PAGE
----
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Best Paying Jobs in Health Care

top paying jobs in health care

Careers within the health care industry are expected to expand into a record number of job opportunities as baby boomers continue to age. Health care careers dominate eight of the top ten highest paying occupations and offer a variety of employment possibilities with ample salaries. During May 2009, the U.S. Bureau of Labor Statistics reported steady employment growth in health care related careers.

The U.S. Bureau of Labor Statistics also reported individuals within health care careers have the best average hourly wages, with the exception of chief executives and airplane pilots. The demand for health care providers and technicians increases significantly with an aging baby boomer generation and due population increases. Many health care professions afford individuals rewarding and lucrative careers. Based on our research, here are the best paying jobs in health care:

1. Surgeons

The highest paying career within the health care industry is the surgeon with the average annual salary of $219,770. A surgeon is required to treat injury, disease, or deformity of bones and tissues through operations. Surgeons also examine patients, perform and interpret diagnostic tests, and counsel patients for preventative health care. Training to become a surgeon is often expensive and extensive, with a minimum of 4 years of undergraduate school, 4 years of medical school, and 3 to 8 years of internship and residency. Further training to become specialized in a specific field of surgery is often advised. As with any career, dedication is the key to success.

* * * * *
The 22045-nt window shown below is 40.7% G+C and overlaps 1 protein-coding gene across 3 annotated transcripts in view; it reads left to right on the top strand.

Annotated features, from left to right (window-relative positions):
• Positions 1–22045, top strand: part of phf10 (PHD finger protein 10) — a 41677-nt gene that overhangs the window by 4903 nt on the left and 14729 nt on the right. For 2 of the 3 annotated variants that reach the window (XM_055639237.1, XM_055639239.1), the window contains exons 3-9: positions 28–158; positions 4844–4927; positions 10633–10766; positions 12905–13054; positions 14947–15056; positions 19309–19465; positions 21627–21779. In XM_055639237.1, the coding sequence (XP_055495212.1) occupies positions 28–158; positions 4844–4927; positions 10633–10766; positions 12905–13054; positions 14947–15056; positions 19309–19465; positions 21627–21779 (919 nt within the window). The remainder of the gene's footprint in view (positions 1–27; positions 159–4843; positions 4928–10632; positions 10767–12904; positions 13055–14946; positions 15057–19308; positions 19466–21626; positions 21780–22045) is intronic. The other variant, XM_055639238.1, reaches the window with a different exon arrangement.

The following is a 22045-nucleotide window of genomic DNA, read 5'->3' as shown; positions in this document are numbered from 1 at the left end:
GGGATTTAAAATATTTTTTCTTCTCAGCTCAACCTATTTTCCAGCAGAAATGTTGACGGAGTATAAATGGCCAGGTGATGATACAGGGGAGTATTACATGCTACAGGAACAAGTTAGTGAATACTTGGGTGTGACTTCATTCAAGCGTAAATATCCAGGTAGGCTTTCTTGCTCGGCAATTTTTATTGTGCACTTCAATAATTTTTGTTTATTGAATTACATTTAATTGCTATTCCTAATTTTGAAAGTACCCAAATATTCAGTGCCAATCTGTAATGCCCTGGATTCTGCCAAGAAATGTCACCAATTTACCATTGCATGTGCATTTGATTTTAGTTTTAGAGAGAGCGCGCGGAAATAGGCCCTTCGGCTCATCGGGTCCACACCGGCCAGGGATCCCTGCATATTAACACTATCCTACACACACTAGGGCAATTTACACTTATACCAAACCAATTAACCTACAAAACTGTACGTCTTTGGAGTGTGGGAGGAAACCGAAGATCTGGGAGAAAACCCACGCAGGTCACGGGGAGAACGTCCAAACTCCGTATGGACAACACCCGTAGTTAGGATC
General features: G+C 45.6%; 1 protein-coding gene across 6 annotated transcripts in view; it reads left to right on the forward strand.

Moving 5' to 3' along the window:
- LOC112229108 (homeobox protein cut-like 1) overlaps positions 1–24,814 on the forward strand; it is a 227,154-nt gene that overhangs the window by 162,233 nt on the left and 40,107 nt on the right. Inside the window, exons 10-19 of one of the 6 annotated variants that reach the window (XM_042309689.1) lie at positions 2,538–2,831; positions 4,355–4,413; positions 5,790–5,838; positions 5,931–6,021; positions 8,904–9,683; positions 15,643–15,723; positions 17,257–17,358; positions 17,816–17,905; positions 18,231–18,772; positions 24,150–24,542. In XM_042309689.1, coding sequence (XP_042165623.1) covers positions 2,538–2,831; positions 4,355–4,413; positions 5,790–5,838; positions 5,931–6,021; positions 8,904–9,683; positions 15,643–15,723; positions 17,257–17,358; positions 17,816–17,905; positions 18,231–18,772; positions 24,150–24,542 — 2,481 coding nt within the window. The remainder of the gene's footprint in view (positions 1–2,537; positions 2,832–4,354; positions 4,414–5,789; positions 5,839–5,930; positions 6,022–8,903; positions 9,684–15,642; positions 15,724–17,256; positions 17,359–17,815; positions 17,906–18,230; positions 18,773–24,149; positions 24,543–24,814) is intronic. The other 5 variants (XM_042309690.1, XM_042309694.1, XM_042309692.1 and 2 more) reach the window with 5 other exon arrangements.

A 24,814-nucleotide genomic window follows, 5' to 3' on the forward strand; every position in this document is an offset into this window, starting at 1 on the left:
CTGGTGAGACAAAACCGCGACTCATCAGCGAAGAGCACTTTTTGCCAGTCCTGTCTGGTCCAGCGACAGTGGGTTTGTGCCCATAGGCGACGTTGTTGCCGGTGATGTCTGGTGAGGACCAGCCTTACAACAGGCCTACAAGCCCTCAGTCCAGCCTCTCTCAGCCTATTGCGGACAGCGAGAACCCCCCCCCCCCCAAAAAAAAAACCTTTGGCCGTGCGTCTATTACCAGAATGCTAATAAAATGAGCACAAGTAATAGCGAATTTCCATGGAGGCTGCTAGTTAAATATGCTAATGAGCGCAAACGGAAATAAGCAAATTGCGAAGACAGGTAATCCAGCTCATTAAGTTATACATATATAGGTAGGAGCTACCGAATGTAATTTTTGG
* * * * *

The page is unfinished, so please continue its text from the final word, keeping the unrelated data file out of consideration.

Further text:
2. Anesthesiologists

The second best paying job within the health care industry is the anesthesiologist with an average annual salary of $211,750. An anesthesologist administers pharmacuticals to patients before surgery to cause a local or general loss of sensation to provide pain relief. Anesthesiologists also evaluate and treat patients with other medical staff to monitor heart rate,, body temperature, blood pressure, and respiration rates during and after surgery. Anesthesiologists also provide pain relief for patients for those suffering from chronic pain, during labor and delivery, and for patients within an intensive care unit. Training to become an anesthesiologist requires supreme academics, tremendous dedication, and 12 years of schooling.